Digital ad veteran Brian McAndrews has been named chairman, president and CEO of streaming music service Pandora. He replaced Joe Kennedy, who announced his intention to retire in March. (Read the release.)
McAndrews built one of the first digital agency networks at aQuantive, where beginning in 1999 he began rolling up firms including Razorfish, Avenue A and Atlas under one roof. He later sold the company to Microsoft for an estimated $6.3 billion in Aug. 2007.
McAndrews has kept a fairly low profile since leaving Microsoft four years ago. Although he has served on a number of corporate boards -- including AppNexus, Seamless, Clearwire and the New York Times Co. -- McAndrews hasn't held a major executive position in years. Still, his reputation remains solid among media executives.
Tim Westergren, Pandora's founder and chief strategy officer, said in a statement, "No one better understands the intersection of technology and advertising, which he clearly demonstrated during aQuantive's meteoric rise."
McAndrews arrived at Microsoft as CEO of aQuantive, a title he relinquished shortly after the acquisition was completed. He resigned his post SVP, Microsoft's Advertiser & Publisher Solutions Group in early 2009 after he was passed over for the post president of its Online Services Group. That position went to former Yahoo executive Qi Lu, who is currently EVP of Microsoft's Applications and Services Group where he oversees properties such as Bing. After McAndrews left Microsoft, he was widely considered to be a candidate to be CEO of Yahoo.
Instead, McAndrews, who wasn't in need of a job after the aQuantive sale, primarily spent time on various company boards of directors. More recently he was a venture partner at Madrona Venture Group.
As for Pandora, its Q2 earnings was pretty solid, as revenues gained 58%, while mobile revenue soared 92%. And with listening hours rising 18% over the same time the year before, Pandora was in a better position to take advantage of audio ads, which now account for 60% of revenues total. All of which makes Pandora the fullest digital approximation to the $15 billion over-the-air radio market and the chance to unlock even more billions of local ad dollars.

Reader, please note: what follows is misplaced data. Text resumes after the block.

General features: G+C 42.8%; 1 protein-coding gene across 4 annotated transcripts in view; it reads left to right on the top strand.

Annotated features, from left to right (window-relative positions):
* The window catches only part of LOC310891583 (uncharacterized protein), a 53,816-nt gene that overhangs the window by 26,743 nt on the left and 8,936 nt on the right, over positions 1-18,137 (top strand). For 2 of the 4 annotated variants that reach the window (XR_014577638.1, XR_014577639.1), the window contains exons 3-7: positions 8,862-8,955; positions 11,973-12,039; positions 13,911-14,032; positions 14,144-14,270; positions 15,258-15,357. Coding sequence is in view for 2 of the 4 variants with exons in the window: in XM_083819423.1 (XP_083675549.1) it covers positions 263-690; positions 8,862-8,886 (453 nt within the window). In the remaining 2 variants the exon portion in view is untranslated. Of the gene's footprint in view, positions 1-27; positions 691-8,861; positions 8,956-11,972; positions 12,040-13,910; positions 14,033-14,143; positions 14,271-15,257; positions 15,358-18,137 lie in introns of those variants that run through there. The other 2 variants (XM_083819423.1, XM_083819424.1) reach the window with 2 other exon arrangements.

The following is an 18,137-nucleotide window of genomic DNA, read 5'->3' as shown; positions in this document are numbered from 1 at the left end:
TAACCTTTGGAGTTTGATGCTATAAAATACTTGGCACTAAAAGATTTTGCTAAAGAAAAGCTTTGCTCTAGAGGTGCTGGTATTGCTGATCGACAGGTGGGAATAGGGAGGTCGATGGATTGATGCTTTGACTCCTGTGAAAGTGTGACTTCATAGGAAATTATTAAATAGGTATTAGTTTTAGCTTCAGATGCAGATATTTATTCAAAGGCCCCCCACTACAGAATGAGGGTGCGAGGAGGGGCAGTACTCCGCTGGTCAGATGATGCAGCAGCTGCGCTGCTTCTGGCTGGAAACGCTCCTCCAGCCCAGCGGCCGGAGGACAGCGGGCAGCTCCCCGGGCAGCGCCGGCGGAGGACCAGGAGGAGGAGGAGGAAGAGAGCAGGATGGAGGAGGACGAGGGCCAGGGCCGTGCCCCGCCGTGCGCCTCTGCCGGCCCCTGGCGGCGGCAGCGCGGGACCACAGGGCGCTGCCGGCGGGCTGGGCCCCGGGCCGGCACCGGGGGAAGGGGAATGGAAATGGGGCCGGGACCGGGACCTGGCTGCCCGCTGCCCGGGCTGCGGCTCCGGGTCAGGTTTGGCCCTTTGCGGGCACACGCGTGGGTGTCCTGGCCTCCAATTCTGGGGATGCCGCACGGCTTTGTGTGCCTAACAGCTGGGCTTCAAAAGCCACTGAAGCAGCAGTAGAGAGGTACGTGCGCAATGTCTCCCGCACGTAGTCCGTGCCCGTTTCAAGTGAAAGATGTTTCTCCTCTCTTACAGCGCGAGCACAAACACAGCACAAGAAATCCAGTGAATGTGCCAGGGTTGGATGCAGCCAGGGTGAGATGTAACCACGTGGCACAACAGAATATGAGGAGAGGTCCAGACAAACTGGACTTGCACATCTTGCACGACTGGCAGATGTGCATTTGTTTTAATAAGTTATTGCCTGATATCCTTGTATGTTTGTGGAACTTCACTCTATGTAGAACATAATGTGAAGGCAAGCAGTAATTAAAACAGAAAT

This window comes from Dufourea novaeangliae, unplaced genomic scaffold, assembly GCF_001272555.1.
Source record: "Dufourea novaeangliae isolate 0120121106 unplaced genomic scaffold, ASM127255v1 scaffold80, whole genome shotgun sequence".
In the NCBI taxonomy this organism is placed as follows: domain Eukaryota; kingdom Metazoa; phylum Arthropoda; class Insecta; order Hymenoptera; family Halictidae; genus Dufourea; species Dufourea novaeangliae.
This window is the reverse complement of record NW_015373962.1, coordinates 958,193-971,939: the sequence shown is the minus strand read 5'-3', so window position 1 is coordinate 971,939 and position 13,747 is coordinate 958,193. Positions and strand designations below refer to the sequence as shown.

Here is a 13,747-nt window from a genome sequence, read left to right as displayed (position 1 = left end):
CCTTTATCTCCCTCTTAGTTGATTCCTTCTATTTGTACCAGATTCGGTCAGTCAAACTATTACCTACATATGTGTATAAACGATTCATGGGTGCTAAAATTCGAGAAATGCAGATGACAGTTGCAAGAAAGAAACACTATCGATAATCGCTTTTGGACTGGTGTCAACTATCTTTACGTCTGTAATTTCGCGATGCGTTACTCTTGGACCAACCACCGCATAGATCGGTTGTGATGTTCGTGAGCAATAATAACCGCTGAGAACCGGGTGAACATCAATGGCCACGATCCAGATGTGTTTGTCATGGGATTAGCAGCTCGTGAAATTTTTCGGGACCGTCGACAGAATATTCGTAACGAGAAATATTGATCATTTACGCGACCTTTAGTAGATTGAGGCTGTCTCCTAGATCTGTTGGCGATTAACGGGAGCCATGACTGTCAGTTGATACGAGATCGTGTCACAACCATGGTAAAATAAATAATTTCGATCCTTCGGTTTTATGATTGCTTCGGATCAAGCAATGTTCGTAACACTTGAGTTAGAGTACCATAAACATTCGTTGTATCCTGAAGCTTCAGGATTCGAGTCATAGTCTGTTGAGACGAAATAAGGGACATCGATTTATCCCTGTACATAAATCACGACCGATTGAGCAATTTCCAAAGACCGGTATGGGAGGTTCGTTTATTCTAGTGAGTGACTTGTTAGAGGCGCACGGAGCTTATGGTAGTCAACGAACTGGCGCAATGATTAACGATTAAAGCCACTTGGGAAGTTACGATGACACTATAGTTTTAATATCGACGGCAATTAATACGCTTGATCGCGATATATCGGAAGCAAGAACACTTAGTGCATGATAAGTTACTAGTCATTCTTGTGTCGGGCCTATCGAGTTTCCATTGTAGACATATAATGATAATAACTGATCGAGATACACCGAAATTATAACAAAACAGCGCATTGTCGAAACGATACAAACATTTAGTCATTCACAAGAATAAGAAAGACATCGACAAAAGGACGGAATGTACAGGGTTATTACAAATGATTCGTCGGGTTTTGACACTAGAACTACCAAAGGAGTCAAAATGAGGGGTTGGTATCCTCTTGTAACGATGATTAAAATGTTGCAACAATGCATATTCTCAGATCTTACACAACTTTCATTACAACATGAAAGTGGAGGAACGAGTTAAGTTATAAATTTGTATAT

Tapping the local ad market has been difficult, but Pandora has been diligently adding sales staffers around key markets. As of last spring, Oakland-based Pandora had sales coverage in 30 of the top 100 local radio listening areas. On top of a physical presence on the ground, Pandora also began turning to the media buying tools of Mediaocean and STRATA, which brought it greater efficiency through their software connections to agencies. It's not quite programmatic, but it's close.
So far, Pandora appears to be fending off challenges from other streaming music players that have also been betting on mobile as the choice form of music listening and buying. Companies like Spotify, Rdio and Clear Channel's app I "heart" Radio, haven't dented Pandora's business. If anything, they've proved there is a wide market of streaming music listeners. And that has got advertisers' attention.
The first big test McAndrews will face at Pandora will be next week's release of iTunes Radio by Apple. Still, that seems more about promoting music in Apple's online shop, rather than competing for ad dollars. But given the promotion and placement of the service on the Apple's new iOS 7, which powers the iPhone and iPad that Pandora has benefited from, there is at least some cause for concern by Pandora.
In addition to his digital management skills, McAndrews has the advantages that come from building his career as an executive at old line marketers like General Mills and in broadcasting at ABC. That wide experience should help him understand how to manage Pandora's blurred line between old form radio and new media streaming when it comes to knowing how to deliver to consumers and advertisers.
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